Cloud-native also opens up immense possibilities when it comes to 5G adoption.
These days operators are tasked with choosing between vendor lock-ins and ecosystem lock-ins. Whichever road they choose, cloud-native allows them unmatched flexibility and interoperability already proven in production. While cloud-native architecture is an opinionated architecture, the ecosystem is evolving, with more and more vendors providing their services and offerings on the cloud-native platform. There is a massive amount of community support behind it.
The choice to adopt cloud-native is economical as well. For example, the move from an existing estate of monolithic applications, network functions, or VM to the cloud can be expensive because of the extensive retire-replace-refactoring cycle involved. When it comes to cloud-native, this challenge is easily resolved. The Symcloud™ Cloud Native Platform (CNP) can run a VNF as-is, without significant code change. It can also coexist with any other CNF on the same platform. The flexibility to lift, shift or transform your applications or processes economically, the way you want to, is now just a click away. The platform can also run VMs 30% more efficiently than just on their hypervisors while providing a single-pane view of the whole operational environment. From CapEx as well as OpEx standpoints, that's an amazing win.
This is just one of the many examples of how cloud-native offerings like Symcloud™ are accelerating innovation in the telecom industry. However, as with any transformation, the outcomes are based on how much time and effort a business invests in building the right IT roadmap to underpin its strategic vision. It is critical to cultivate a true understanding of what cloud-native can mean for a business and whether it's even the right choice for it. Finding out the right use cases is strategically crucial while working on the roadmap.
To simplify this process, the first step organizations need to take is to outline the low-hanging fruits – the technology, operations or technology-enabled use cases – which could be re-platformed onto cloud-native and which could provide them with the highest ROI. It is important to bear in mind that cloud-native is an opinionated architecture. The discipline it enforces ensures that developers and vendors stick to cloud-native principles in terms of continuity, standardization, consistency plus more.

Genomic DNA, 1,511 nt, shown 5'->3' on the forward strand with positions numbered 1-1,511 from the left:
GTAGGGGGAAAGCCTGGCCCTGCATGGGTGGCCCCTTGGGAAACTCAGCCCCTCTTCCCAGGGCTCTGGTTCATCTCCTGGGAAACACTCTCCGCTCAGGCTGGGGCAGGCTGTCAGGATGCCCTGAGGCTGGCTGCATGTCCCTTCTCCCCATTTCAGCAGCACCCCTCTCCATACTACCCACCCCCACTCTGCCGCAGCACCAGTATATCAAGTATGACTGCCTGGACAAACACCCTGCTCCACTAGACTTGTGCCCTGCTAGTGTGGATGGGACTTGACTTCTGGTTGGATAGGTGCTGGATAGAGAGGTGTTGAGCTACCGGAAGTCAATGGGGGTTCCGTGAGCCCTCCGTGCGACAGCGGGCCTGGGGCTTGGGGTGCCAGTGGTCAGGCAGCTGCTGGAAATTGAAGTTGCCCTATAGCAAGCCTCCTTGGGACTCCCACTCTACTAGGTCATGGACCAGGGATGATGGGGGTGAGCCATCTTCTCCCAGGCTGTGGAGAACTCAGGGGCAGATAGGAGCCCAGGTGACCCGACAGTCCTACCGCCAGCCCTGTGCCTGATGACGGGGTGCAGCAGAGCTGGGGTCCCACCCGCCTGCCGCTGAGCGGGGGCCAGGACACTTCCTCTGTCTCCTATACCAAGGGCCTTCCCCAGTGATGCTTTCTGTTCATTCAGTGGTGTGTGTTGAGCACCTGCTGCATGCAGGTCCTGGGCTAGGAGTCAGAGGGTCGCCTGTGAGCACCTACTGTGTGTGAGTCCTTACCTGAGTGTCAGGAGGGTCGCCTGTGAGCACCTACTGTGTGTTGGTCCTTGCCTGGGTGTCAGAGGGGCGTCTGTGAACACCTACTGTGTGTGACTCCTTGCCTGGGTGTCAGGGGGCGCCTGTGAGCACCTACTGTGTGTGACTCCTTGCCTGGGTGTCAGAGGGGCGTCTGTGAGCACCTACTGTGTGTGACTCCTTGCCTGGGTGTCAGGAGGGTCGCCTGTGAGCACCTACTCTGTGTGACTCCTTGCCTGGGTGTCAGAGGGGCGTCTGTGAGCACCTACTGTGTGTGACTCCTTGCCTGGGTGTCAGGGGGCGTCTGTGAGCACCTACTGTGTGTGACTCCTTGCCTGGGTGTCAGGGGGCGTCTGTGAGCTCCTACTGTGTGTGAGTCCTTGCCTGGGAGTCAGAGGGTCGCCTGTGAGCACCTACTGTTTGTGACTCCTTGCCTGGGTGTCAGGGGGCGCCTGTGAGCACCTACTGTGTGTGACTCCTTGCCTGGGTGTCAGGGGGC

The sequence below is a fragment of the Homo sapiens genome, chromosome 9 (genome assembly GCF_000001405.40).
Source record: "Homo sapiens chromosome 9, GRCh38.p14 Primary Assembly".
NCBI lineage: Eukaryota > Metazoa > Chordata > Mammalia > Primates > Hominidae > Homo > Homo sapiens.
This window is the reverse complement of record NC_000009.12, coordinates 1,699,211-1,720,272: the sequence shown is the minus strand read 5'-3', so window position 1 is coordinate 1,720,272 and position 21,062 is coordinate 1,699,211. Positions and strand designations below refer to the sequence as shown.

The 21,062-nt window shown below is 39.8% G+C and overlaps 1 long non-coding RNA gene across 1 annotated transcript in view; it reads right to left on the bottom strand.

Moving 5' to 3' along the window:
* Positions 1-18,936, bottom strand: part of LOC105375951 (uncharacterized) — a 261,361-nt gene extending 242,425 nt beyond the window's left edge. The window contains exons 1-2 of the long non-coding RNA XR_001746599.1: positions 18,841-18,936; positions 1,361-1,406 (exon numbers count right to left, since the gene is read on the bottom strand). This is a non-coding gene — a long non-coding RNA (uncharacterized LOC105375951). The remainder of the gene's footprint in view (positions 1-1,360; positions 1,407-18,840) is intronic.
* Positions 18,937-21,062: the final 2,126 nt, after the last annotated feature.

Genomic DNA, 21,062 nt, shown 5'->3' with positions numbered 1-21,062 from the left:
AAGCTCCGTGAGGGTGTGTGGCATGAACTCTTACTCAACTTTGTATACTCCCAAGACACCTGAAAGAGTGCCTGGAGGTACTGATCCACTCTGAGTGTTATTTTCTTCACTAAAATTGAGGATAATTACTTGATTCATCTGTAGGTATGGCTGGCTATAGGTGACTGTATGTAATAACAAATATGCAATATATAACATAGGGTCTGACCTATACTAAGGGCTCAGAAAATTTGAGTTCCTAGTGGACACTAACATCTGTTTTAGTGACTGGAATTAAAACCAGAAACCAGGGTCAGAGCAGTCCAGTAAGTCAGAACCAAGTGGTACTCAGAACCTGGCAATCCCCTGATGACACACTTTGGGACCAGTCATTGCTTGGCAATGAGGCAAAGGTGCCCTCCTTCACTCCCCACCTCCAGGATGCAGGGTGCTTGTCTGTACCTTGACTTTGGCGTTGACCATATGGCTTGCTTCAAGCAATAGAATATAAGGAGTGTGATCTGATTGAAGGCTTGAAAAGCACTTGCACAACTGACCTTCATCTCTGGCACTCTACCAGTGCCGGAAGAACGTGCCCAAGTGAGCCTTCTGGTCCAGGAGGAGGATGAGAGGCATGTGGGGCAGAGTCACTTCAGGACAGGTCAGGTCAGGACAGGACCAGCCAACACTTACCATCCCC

Let us look at 5G as a sample use case. The sheer, disaggregated nature of 5G, the massive scalability, and the self-healing, resilient and performance-oriented outlook are extremely challenging and cost-prohibitive in a non-cloud-native environment. On the other hand, a cloud-native ecosystem is an instant accelerator that gives operators tremendous flexibility to do things their way – both in terms of the internal setup as well as in interfacing with vendors and service providers seamlessly. Cloud-native unlocks opportunities for innovative businesses to collaborate with like-minded vendors and service providers and leverage significant benefits and revenue returns.
Artificial Intelligence (AI) is another paradigm that has demonstrated unmatched capabilities in empowering numerous telecom use cases. Outside of 5G, one of the areas where AI is showing its flex is through cloud-native deployments on the edge. Self-healing and service assurance are impacted in a big way by the advanced capabilities, like plug-and-play, that cloud-native brings to the table.
Similarly, customer insights and analytics are also impacted in a big way. With the explosion of data being created at the edge, operators and users stand to benefit from circumventing the transit to and back from a data center, thousands of kilometers away. AI/ML embedded use cases on the edge demand cloud-native infrastructure because the latter can easily unlock advantageous features like capacity, performance, self-replication, and scale that AI-enabled use cases thrive on.
There’s a lot of innovation happening at the edge! Know more about how telco edge cloud platforms, like Rakuten Symphony’s Symcloud™, are shifting the paradigm and driving massive benefits to operators worldwide.